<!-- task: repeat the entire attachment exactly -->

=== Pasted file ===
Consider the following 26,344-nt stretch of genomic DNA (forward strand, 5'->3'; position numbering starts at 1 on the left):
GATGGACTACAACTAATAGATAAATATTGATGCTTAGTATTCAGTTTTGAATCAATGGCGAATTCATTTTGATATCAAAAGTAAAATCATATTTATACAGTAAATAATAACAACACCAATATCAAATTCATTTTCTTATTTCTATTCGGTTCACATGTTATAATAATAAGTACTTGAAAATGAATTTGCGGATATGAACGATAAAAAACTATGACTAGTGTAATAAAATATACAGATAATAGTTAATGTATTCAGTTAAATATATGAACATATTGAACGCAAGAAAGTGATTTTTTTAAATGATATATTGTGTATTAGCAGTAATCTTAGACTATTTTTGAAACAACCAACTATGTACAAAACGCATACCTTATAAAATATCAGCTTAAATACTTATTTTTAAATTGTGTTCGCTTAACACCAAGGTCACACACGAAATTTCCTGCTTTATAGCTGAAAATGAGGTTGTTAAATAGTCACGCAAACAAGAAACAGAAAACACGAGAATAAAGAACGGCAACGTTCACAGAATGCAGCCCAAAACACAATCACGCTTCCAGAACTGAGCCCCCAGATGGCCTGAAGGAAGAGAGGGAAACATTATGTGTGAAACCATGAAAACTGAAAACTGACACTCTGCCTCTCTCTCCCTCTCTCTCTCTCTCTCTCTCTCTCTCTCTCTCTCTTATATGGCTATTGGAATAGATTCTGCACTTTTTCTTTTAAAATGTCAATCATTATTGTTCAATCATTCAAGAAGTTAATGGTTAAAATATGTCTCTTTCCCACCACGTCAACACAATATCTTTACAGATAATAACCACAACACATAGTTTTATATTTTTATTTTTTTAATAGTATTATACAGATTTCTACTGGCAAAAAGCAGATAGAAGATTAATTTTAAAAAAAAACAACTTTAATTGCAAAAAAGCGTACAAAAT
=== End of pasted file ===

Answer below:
Consider the following 26,344-nt stretch of genomic DNA (forward strand, 5'->3'; position numbering starts at 1 on the left):
GATGGACTACAACTAATAGATAAATATTGATGCTTAGTATTCAGTTTTGAATCAATGGCGAATTCATTTTGATATCAAAAGTAAAATCATATTTATACAGTAAATAATAACAACACCAATATCAAATTCATTTTCTTATTTCTATTCGGTTCACATGTTATAATAATAAGTACTTGAAAATGAATTTGCGGATATGAACGATAAAAAACTATGACTAGTGTAATAAAATATACAGATAATAGTTAATGTATTCAGTTAAATATATGAACATATTGAACGCAAGAAAGTGATTTTTTTAAATGATATATTGTGTATTAGCAGTAATCTTAGACTATTTTTGAAACAACCAACTATGTACAAAACGCATACCTTATAAAATATCAGCTTAAATACTTATTTTTAAATTGTGTTCGCTTAACACCAAGGTCACACACGAAATTTCCTGCTTTATAGCTGAAAATGAGGTTGTTAAATAGTCACGCAAACAAGAAACAGAAAACACGAGAATAAAGAACGGCAACGTTCACAGAATGCAGCCCAAAACACAATCACGCTTCCAGAACTGAGCCCCCAGATGGCCTGAAGGAAGAGAGGGAAACATTATGTGTGAAACCATGAAAACTGAAAACTGACACTCTGCCTCTCTCTCCCTCTCTCTCTCTCTCTCTCTCTCTCTCTCTCTCTCTTATATGGCTATTGGAATAGATTCTGCACTTTTTCTTTTAAAATGTCAATCATTATTGTTCAATCATTCAAGAAGTTAATGGTTAAAATATGTCTCTTTCCCACCACGTCAACACAATATCTTTACAGATAATAACCACAACACATAGTTTTATATTTTTATTTTTTTAATAGTATTATACAGATTTCTACTGGCAAAAAGCAGATAGAAGATTAATTTTAAAAAAAAACAACTTTAATTGCAAAAAAGCGTACAAAAT